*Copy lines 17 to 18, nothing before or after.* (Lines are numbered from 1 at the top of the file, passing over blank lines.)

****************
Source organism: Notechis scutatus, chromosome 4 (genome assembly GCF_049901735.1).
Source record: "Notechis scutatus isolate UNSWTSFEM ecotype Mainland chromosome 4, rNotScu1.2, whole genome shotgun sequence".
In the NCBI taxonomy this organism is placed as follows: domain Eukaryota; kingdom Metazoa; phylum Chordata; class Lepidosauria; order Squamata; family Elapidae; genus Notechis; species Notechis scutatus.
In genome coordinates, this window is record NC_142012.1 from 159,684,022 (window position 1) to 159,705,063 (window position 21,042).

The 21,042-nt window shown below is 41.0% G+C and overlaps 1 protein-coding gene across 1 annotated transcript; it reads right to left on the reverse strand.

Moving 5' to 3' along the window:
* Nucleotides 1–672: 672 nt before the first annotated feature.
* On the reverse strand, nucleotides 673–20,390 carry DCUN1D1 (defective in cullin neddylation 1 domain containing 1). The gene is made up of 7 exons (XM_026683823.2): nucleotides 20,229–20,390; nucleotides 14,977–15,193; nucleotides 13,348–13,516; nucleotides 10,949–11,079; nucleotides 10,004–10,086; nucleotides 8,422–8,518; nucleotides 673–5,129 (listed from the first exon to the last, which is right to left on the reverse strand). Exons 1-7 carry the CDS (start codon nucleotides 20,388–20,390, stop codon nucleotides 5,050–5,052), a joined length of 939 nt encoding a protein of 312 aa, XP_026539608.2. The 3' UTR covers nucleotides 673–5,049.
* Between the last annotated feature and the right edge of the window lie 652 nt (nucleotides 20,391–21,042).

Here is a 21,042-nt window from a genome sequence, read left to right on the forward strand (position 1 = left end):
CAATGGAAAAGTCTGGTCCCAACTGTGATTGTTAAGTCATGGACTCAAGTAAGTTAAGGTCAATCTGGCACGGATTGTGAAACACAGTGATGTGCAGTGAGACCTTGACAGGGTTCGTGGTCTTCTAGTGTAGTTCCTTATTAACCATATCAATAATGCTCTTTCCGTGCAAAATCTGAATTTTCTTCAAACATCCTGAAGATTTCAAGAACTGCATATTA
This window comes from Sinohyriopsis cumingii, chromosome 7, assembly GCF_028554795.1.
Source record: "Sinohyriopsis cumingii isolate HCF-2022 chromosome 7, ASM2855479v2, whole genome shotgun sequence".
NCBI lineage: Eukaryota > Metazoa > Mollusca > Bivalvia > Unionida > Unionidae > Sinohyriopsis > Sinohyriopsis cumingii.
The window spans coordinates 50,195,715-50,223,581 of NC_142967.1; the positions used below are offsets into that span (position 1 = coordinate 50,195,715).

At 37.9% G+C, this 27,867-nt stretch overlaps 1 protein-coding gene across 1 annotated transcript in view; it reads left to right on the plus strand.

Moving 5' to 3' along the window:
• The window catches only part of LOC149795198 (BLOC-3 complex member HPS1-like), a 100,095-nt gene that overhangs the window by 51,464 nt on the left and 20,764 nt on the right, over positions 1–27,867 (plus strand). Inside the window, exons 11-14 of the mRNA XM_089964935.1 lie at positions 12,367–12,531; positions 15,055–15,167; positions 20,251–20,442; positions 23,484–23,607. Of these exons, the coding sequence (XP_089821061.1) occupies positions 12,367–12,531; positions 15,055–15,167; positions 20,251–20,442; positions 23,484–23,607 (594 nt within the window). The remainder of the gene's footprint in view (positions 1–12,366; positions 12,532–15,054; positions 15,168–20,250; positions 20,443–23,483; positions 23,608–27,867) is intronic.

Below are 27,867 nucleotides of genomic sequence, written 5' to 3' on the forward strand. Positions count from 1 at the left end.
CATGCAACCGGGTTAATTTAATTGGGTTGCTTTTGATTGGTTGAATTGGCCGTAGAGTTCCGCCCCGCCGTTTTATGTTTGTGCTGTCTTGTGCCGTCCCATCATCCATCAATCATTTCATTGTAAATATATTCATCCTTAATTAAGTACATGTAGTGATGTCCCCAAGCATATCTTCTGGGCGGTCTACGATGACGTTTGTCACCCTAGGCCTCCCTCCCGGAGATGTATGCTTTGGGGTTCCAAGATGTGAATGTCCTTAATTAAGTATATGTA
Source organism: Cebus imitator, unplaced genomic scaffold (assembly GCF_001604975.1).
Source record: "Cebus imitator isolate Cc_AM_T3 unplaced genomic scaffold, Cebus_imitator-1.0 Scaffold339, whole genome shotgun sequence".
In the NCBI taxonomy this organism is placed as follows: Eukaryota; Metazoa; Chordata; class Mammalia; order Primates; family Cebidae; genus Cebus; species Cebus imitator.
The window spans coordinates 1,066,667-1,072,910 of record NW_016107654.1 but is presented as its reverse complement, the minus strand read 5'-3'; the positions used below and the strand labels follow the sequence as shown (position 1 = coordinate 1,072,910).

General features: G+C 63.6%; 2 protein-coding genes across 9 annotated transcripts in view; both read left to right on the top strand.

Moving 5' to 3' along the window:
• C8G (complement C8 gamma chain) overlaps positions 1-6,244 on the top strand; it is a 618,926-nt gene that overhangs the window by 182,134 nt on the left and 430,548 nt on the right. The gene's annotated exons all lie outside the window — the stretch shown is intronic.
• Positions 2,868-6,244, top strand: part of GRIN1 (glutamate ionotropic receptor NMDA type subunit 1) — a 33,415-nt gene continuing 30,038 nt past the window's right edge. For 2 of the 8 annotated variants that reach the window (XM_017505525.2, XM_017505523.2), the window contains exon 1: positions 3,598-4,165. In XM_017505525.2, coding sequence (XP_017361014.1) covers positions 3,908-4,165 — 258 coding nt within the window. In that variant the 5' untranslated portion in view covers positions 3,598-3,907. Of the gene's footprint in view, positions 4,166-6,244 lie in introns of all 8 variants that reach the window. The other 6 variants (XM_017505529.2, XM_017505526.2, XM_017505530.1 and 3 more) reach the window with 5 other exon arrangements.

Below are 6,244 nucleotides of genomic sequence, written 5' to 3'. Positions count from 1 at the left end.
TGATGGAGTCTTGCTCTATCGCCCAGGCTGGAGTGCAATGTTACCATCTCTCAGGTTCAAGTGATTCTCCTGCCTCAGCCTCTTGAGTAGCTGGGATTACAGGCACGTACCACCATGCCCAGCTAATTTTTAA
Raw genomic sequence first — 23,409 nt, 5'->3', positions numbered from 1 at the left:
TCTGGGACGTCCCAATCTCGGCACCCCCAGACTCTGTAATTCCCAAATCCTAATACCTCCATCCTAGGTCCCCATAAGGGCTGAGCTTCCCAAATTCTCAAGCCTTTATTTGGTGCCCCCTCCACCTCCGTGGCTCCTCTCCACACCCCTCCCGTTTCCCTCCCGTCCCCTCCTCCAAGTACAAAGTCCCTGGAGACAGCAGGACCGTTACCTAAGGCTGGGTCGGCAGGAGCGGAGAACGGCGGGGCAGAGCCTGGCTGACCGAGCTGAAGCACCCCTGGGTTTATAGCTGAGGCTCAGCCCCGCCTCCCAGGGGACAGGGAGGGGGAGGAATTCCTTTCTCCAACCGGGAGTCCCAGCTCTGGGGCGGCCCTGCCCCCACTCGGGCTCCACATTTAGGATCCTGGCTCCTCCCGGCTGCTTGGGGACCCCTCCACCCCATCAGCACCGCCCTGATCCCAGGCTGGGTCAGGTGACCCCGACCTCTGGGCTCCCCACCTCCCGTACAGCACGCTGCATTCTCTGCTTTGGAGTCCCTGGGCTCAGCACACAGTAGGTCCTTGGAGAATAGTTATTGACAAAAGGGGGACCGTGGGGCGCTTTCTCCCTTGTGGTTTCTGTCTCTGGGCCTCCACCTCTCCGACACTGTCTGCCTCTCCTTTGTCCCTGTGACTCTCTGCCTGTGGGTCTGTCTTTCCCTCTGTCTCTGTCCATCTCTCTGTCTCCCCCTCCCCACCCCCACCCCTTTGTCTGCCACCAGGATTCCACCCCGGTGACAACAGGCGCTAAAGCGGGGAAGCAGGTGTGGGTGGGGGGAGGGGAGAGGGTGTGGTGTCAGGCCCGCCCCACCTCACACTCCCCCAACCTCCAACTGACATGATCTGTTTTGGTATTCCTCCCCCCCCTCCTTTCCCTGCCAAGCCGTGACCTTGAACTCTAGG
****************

Moving 5' to 3' along the window:
• The window catches only part of LOC149795198 (BLOC-3 complex member HPS1-like), a 100,095-nt gene that overhangs the window by 51,464 nt on the left and 20,764 nt on the right, over positions 1–27,867 (plus strand). Inside the window, exons 11-14 of the mRNA XM_089964935.1 lie at positions 12,367–12,531; positions 15,055–15,167; positions 20,251–20,442; positions 23,484–23,607. Of these exons, the coding sequence (XP_089821061.1) occupies positions 12,367–12,531; positions 15,055–15,167; positions 20,251–20,442; positions 23,484–23,607 (594 nt within the window). The remainder of the gene's footprint in view (positions 1–12,366; positions 12,532–15,054; positions 15,168–20,250; positions 20,443–23,483; positions 23,608–27,867) is intronic.